Rosh Hashanah is celebrated on the first day of the Hebrew month of Tishrei (the seventh month of the Hebrew calendar) which, because of differences in the solar and lunar calendar, corresponds to September or October on the secular calendar. Rosh Hashanah starts at sun down and begins a ten-day period leading up to the holiest day of the Jewish calendar, Yom Kippur, the Day of Atonement. During Rosh Hashanah, Jews from all over the world celebrate God’s creation of the world, attend synagogue and refrain from work these days. One of the most significant rituals during Rosh Hashanah is the blowing of the Shofar, or ram’s horn. It is used as a call to repentance during the High Holy Days.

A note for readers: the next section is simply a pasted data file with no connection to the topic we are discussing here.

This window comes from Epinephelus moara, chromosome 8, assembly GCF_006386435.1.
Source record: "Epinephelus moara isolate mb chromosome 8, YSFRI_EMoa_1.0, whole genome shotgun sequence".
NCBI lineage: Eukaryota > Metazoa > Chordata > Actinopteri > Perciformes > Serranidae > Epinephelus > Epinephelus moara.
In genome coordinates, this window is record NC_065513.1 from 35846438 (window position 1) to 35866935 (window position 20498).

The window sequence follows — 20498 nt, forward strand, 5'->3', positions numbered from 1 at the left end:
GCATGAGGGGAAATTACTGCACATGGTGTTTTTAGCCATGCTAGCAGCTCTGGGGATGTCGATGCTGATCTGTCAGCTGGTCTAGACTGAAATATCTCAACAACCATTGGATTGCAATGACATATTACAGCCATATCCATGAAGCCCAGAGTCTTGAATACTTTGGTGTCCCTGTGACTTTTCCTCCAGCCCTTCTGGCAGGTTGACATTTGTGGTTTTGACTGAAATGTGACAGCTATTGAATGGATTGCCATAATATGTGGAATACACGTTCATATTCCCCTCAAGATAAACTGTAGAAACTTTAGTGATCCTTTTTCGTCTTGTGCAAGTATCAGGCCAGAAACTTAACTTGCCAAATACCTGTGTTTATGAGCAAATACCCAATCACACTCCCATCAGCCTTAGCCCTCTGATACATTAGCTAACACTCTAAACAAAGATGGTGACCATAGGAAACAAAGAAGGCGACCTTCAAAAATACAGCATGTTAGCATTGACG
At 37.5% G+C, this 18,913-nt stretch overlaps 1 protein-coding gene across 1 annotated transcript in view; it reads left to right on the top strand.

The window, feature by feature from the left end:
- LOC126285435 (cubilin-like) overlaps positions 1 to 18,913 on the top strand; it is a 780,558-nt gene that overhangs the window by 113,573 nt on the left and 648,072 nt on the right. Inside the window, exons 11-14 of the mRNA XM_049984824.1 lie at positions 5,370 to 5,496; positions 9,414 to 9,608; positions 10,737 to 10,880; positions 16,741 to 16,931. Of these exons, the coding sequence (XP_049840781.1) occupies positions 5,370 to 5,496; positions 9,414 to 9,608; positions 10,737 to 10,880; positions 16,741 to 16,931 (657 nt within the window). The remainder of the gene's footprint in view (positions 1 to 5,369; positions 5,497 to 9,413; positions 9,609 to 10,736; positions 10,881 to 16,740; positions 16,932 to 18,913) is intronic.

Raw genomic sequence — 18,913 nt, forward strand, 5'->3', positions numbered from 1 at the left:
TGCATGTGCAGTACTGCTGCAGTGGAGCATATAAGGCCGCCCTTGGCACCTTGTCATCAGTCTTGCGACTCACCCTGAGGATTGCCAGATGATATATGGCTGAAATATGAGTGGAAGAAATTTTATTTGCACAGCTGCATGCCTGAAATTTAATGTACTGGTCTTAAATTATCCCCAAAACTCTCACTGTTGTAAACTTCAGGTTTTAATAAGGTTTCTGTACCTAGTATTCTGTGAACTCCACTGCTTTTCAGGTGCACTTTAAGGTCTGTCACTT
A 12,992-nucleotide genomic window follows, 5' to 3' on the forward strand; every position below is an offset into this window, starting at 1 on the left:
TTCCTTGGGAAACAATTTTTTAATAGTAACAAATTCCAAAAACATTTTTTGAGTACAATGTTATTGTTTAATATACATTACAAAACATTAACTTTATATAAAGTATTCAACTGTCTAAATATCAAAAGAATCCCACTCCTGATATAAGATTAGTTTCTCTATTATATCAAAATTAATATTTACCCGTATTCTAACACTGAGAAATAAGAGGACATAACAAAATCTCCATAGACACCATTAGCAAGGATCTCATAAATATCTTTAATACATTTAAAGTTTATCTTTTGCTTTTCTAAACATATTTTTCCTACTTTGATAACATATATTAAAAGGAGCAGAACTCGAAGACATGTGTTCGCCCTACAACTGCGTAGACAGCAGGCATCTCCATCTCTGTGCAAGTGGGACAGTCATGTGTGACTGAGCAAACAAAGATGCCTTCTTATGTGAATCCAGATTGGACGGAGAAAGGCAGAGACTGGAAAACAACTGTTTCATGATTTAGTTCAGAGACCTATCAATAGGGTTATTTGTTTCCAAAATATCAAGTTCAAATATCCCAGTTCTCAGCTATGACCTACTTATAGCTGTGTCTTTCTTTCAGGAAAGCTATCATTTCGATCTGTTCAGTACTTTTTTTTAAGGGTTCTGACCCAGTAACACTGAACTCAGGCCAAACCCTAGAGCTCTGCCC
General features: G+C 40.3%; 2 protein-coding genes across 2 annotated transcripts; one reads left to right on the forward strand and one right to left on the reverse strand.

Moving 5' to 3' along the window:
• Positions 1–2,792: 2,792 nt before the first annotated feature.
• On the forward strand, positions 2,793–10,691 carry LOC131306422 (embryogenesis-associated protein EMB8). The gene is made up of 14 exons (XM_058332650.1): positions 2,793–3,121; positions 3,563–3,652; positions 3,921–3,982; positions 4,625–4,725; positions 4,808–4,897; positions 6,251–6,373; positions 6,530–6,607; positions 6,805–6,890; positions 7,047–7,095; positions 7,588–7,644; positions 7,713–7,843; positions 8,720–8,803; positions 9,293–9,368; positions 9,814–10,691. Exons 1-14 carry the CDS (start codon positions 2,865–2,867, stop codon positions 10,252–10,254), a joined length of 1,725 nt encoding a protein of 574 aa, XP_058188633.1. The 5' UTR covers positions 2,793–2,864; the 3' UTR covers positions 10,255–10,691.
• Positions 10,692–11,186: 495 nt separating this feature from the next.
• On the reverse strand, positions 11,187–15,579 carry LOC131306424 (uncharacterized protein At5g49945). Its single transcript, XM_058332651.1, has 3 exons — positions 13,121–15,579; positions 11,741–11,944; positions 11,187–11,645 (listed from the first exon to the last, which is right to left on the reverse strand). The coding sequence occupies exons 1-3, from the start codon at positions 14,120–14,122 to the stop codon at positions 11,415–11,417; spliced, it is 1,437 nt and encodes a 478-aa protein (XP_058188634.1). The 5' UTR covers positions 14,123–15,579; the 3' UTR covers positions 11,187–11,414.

A common greeting for Jews just before and during Rosh Hashanah is “May your name be inscribed (in the book of life).” Another popular greeting is “L’shana Tova”, which is a wish for a good new year. Traditional foods on Rosh Hashanah are sweet things. So apples dipped in honey and many other sweet dishes made with apples, honey, raisins, figs, sweetened carrots, and pomegranates are generally served in the Jewish home. The traditional challah bread is made sweeter and shaped in a circle, symbolizing completeness and never-ending sweetness. The rabbinic idea of this “sweetness” was to bring a sense of optimism to the festival, since the themes of repentance and atonement might have made this season a somber time of remorse alone.
At B’nai Torah, the community comes together on this joyous holiday to reflect on the past year and to celebrate the hope of the new year. We celebrate the new year with our annual Honey Cake Contest, taking place on Erev Rosh Hashanah. Our contest is always a big hit and new cakes are encouraged and welcomed. Tashlich is done as a community at a nearby creek, usually on the Sunday after Rosh Hashanah. Our board-sponsored luncheon welcomes all and concludes our holiday observance.